Blessed are those who are persecuted for righteousness’ sake, for theirs is the kingdom of heaven.
Blessed are you when others revile you and persecute you and utter all kinds of evil against you falsely on my account. Rejoice and be glad, for your reward is great in heaven, for so they persecuted the prophets who were before you (Matthew 5: 10-12).
It’s not much fun to be persecuted: Ask any teenager who is overweight, acne-prone, disabled, from a family of limited means – perhaps just not pretty enough or athletic enough or smart enough – or is otherwise excluded from elite status.
Ask any black person who was chosen decades ago to become the token integrator of a formerly all-white Deep South classroom. Or vice versa.
Ask the person who’s been publicly and falsely accused of a scandal. Ask one whose innocent words have been twisted against him.
Yet Jesus said that those who are persecuted for righteousness’ sake are blessed – are inheritors of his kingdom.
Several ideas are implicit or explicit in the text quoted above.
First, Jesus’ disciples are to expect to be similarly abused and hated and lied about. One of the oft-illustrated themes of scripture is that evil and darkness will always attack goodness and light, whatever forms they may take. For those who pursue righteousness, opposition – from the mild end of slanderous remarks to the extreme of martyrdom that many believers have tasted – is part of the package.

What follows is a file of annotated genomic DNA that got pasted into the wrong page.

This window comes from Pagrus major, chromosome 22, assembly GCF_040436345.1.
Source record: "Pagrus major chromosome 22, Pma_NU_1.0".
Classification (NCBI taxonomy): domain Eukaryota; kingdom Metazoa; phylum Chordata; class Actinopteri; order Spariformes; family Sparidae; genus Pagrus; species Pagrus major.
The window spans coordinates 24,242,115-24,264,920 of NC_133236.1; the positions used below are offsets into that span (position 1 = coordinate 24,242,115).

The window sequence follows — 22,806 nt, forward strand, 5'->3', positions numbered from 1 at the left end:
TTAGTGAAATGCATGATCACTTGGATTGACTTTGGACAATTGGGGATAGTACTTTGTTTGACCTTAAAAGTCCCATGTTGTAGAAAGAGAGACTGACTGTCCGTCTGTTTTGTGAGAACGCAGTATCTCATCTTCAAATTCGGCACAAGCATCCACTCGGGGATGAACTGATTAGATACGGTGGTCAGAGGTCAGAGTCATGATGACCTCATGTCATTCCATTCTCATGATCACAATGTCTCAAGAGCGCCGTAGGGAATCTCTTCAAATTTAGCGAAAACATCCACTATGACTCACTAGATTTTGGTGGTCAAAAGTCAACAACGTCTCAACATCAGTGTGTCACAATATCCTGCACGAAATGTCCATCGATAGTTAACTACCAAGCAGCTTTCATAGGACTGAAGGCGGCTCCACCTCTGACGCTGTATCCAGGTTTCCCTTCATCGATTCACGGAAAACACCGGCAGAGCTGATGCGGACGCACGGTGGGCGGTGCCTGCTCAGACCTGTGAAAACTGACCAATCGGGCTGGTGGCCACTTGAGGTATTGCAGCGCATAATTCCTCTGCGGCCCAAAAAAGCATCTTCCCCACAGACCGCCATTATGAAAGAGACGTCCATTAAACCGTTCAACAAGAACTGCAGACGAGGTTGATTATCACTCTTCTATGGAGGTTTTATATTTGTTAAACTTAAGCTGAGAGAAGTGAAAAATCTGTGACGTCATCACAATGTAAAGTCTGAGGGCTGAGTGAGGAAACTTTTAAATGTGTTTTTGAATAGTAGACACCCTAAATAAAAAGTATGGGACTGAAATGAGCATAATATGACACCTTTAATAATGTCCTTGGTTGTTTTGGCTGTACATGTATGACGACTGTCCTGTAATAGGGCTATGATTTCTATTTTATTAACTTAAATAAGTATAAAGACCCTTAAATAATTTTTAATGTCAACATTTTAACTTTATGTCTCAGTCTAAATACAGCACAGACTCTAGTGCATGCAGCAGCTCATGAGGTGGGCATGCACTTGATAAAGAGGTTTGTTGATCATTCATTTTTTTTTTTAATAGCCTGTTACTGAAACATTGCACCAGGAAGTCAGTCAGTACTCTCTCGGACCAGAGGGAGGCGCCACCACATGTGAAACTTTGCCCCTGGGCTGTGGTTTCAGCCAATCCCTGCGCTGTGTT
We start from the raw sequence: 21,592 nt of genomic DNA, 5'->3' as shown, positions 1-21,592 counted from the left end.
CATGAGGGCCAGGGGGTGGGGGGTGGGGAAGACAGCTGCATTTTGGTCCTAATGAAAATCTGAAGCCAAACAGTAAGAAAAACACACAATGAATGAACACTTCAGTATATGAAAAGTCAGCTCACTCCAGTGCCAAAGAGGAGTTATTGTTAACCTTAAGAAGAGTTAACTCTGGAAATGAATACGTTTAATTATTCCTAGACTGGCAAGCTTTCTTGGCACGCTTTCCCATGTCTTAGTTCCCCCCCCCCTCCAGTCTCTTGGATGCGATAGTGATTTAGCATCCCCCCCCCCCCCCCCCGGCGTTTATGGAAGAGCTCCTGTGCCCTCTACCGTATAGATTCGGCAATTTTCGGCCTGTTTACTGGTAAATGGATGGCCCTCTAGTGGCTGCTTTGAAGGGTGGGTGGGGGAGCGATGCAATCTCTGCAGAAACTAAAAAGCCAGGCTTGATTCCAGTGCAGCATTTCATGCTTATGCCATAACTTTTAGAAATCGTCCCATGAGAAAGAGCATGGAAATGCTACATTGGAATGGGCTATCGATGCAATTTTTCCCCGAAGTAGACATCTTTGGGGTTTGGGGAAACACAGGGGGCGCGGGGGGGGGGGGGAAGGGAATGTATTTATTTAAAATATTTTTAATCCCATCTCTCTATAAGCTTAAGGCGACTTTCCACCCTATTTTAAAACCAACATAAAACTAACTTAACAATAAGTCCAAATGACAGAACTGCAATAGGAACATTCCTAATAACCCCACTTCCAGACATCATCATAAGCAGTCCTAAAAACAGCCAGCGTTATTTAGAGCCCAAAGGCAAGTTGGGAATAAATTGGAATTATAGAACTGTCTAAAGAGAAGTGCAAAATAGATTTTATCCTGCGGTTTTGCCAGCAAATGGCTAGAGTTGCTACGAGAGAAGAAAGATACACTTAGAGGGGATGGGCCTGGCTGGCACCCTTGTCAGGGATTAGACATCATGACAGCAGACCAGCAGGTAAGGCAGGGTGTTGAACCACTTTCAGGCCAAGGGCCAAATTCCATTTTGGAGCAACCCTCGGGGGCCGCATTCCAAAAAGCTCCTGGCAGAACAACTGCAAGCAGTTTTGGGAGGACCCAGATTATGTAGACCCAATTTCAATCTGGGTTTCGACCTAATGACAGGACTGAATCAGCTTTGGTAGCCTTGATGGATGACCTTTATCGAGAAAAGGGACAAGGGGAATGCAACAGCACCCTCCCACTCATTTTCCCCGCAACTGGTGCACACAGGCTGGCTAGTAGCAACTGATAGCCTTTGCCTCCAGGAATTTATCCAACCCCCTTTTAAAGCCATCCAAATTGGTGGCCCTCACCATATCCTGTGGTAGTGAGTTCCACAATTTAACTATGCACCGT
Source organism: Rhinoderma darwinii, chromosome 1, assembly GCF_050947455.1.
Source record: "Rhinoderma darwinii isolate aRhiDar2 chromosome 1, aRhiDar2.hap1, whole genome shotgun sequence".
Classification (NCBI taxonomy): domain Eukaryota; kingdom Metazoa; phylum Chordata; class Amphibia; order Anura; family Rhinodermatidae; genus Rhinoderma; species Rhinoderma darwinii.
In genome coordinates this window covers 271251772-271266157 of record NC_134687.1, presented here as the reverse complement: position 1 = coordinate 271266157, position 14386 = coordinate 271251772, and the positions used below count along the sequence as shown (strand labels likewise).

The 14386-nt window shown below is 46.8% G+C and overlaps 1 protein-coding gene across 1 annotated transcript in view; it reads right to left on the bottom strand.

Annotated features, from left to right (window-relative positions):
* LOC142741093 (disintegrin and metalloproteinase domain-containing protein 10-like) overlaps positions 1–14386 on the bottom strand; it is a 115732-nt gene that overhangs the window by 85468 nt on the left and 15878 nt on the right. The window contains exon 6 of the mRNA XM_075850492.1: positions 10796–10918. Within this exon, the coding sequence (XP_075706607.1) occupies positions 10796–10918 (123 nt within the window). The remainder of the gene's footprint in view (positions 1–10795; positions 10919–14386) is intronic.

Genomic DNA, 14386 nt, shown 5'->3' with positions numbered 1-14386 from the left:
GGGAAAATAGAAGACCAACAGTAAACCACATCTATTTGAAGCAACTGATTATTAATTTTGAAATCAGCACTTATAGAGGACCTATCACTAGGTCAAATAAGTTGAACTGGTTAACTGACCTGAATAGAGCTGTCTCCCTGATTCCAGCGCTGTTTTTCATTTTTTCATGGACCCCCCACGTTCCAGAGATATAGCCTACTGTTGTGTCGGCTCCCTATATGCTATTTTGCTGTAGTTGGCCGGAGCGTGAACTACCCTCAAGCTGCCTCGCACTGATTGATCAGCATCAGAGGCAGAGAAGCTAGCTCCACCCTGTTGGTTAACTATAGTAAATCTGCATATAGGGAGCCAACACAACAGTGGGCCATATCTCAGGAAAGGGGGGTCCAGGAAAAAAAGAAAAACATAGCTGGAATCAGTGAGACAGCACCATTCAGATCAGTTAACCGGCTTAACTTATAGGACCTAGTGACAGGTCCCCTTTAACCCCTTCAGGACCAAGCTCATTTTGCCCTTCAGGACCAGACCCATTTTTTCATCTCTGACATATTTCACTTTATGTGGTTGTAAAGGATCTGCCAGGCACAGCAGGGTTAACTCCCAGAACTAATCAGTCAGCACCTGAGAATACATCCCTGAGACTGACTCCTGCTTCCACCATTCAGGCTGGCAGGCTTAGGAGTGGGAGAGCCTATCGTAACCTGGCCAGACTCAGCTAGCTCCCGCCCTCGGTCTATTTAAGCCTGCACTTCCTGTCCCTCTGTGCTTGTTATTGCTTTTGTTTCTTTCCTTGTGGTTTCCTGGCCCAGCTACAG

Second, Jesus’ disciples are not to instigate persecution nor to seek revenge for it when it befalls them. They may rightfully defend themselves, as Paul did in appealing as a Roman citizen to Caesar, but Jesus made it clear in the same preaching that his people’s approach to their enemies is to be anything but typical: “Love your enemies and pray for those who persecute you” (Matthew 5:44). Paul adds to this thought in his letter to the Romans: “Do not be overcome by evil, but overcome evil with good” (Romans 12:21).
Third, realizing that persecution is inevitable, Jesus’ disciples are to be joyful in their sufferings – not because it exalts them, but because it demonstrates faith in God’s ultimate purposes.
Lastly, there is the admonition that any persecution should be “for righteousness’ sake” – that the believer must not invite harsh words and even retributive actions by his own misbehavior. Peter wrote, “For it is better to suffer for doing good, if that should be God’s will, than for doing evil” (I Peter 3:17).
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